Caring in COVID-19: SCSGT (1) Nur Hazeem Bin Abdul Nasser

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From supporting essential workers performing their duties during COVID-19 to befriending the vulnerable roaming the streets, SCSGT (1) Nur Hazeem Bin Abdul Nasser has proven the depth of his compassion, time and again.


When the nation announced in February that it was raising the DORSCON alert level to Orange, products started flying off supermarket shelves. The panic buying meant extended working hours for supermarket staff who raced to restock the shelves.

To show their appreciation for these dedicated staff, SCSGT (1) Nur Hazeem Bin Abdul Nasser and his friends from non-profit organisation The Signpost Project wrote notes of encouragement and distributed them to the staff at a number of supermarkets. “They are ensuring that Singaporeans have a constant supply of food and necessities, so it’s only right that we show them some gestures of kindness,” explains Hazeem.

Hazeem is no stranger to working on the frontline. Prior to his NS disruption for university studies, the 21-year-old Neighbourhood Police Officer at Rochor NPC was conducting screenings and attending to cases in the Rochor estate. These experiences proved vital in helping him empathise deeply with COVID-19 essential workers.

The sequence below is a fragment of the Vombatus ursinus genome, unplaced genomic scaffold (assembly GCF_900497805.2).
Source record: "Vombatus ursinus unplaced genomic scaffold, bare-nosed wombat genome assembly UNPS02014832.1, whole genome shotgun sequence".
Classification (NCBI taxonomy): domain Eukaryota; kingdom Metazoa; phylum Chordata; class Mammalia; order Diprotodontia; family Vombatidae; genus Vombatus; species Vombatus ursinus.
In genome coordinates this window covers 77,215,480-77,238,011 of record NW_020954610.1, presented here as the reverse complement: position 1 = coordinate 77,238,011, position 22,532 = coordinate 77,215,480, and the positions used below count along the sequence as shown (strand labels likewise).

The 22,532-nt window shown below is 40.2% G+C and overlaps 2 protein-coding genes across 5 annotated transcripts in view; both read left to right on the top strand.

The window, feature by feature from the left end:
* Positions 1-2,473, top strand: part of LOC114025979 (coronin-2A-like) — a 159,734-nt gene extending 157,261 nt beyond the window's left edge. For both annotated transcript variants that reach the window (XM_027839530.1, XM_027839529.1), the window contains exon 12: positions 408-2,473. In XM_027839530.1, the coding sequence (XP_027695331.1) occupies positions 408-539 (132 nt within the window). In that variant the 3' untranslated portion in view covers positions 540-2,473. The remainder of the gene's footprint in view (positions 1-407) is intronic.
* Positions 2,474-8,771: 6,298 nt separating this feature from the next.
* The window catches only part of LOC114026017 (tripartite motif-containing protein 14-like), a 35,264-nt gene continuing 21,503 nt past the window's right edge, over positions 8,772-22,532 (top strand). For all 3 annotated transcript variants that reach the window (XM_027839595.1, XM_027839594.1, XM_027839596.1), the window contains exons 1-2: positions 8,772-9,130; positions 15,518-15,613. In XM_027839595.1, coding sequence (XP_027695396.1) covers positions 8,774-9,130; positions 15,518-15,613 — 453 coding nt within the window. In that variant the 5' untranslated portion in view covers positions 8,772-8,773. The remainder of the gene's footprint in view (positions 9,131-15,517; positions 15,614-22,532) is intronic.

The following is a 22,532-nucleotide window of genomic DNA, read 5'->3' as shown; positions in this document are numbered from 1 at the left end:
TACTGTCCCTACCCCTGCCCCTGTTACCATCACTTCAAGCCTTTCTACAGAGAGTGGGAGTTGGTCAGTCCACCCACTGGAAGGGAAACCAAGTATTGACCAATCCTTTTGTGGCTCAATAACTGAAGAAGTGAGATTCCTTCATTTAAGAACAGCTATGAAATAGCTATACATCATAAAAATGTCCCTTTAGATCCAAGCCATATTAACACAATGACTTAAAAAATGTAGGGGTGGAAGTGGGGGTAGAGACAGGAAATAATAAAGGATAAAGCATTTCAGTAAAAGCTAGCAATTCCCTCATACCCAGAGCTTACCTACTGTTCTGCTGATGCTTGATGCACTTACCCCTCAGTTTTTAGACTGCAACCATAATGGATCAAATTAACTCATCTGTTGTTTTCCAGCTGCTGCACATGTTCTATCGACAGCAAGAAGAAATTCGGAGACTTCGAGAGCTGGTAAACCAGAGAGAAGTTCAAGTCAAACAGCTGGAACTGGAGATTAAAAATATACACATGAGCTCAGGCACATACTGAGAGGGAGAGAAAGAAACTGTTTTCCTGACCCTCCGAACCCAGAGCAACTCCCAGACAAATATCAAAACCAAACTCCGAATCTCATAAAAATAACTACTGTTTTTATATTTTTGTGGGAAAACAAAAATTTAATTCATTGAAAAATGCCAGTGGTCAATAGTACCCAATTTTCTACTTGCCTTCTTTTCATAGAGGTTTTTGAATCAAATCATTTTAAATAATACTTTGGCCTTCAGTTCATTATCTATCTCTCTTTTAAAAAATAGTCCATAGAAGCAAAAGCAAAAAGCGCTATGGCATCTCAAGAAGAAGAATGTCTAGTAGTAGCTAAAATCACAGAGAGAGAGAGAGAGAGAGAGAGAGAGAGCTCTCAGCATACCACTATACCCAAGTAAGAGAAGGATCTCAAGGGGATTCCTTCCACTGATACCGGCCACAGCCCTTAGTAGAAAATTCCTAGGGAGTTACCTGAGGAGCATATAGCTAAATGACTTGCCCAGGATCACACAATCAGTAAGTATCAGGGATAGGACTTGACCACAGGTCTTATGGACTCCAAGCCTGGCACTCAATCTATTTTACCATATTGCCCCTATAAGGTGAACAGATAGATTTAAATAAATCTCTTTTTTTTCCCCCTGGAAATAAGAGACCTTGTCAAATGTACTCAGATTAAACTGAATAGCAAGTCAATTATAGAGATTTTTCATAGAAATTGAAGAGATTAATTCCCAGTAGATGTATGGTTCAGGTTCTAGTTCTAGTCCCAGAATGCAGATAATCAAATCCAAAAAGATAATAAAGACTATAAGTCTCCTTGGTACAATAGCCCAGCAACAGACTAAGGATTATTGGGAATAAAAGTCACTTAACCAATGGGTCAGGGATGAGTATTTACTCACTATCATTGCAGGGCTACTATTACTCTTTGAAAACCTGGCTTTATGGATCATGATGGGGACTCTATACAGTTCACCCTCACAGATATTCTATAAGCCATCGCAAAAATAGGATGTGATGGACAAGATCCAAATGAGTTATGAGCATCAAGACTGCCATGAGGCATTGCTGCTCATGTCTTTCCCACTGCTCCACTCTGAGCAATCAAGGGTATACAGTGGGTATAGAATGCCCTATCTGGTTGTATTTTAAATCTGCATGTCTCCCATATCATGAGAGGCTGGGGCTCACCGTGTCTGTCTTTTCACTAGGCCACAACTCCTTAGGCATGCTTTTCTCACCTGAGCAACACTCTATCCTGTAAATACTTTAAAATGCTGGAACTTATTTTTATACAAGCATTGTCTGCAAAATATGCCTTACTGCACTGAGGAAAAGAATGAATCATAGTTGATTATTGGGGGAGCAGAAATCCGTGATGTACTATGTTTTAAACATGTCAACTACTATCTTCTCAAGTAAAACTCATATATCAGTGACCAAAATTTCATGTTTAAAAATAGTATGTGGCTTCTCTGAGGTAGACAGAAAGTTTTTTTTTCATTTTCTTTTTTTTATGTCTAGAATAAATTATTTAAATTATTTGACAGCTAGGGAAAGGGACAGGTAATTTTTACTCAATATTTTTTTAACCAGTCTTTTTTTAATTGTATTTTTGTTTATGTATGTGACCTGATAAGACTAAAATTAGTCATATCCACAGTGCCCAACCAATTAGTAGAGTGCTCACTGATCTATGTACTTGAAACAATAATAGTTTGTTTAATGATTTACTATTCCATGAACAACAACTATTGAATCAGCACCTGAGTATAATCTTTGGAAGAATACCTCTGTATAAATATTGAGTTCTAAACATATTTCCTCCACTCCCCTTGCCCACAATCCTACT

SCSGT (1) Hazeem, seen here with his proud family members.


Founded by Hazeem in December 2019, The Signpost Project aims to befriend tissue paper and cardboard peddlers, and bring to light their individual stories. Hazeem also acts as an intermediary between Social Service Offices and social welfare agencies to provide financial and social assistance to these individuals.

Through his voluntary work, Hazeem realised that most of the peddlers looking for social support are elderly and usually remain outdoors to feel a sense of belonging in the community. When the Circuit Breaker measures were put in place in April, the peddlers were stuck at home. But that didn’t stop Hazeem from engaging with them. Through phone calls, he checked in on the peddlers and updated them on new policies by the Ministry of Social and Family Development (MSF). During Ramadan, The Signpost Project team also used social media to tele-befriend the elderly and keep them company during Iftar (breaking of the fast).


Having volunteered since he was 15 years old, Hazeem has lent his helping hand in organising various events for the needy. To Hazeem, an act of kindness goes a long way, especially during this pandemic. It doesn’t have to come in the form of donations or other grand gestures—one can begin with a simple “Thank You” or giving up their seats for the frontliners. “In the end,” he concludes, “‘Community’ is not an abstract notion of big groups of people but the tiniest of actions between individuals that make each relationship special.”

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